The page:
Carolinas HealthCare System is taking a big Big Data approach to patient profiling. Bloomberg Businessweek reports that the regional system, which operates medical centers in the Carolinas, is tracing patient behaviors—such as food purchases, lack of gym attendance—to identify high-risk patients in the hope that this information can help doctors modify patient behaviors and keep potential problems from becoming major health issues.

As Bloomberg’s thought-bubble illustration puts it, this insight will allow physicians to add exposition-style dialogue such as “I know about the 2 am Papa John’s deliveries” while a patient walks a healthcare provider through her lifestyle habits.

Carolinas HealthCare tells Bloomberg it is getting the patient information from data brokers, who keep tabs on things like store loyalty program and credit card purchases.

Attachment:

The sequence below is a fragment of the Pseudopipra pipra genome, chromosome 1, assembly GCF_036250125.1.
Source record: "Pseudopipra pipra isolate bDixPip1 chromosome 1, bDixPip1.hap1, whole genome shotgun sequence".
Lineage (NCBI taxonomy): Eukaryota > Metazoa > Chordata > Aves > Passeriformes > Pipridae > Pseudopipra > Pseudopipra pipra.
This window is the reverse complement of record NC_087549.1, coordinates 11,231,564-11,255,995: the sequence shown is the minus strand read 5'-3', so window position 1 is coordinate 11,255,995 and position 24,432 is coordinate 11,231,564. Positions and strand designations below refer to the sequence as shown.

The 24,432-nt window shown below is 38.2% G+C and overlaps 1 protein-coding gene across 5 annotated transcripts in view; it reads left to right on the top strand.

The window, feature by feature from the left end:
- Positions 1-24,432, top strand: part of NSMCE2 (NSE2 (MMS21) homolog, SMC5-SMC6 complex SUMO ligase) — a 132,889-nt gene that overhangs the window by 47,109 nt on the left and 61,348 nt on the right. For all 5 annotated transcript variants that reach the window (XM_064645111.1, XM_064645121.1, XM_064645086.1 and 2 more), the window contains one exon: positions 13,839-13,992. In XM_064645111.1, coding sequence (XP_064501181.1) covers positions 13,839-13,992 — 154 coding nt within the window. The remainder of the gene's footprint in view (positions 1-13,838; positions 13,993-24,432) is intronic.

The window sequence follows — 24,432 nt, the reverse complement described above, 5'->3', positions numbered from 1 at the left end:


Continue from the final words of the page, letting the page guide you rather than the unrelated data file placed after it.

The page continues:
Bloomberg notes that Carolinas HealthCare System says that it will not really be able to grab specific transaction information, but that the system will be able to use consumer behavior to create predictive analytics which can act as an overlay for patient information and risk. An example: sporadic prescription refills charged on credit cards could be resolved with an intervention, such as having nurses call patients about refills, while asthmatic cigarette buyers could be flagged as potential emergency room visitors for asthma attacks.

Privacy advocates tell Bloomberg they are concerned this sort of patient knowledge could erode the doctor-patient relationship, and turn a conversation into “a potential inquisition about behavior.”

Patients also have limits. Type 1 diabetes patient Jorjann Murry told Bloomberg she usually ignores her health insurer’s calls about her health habits because she finds them intrusive.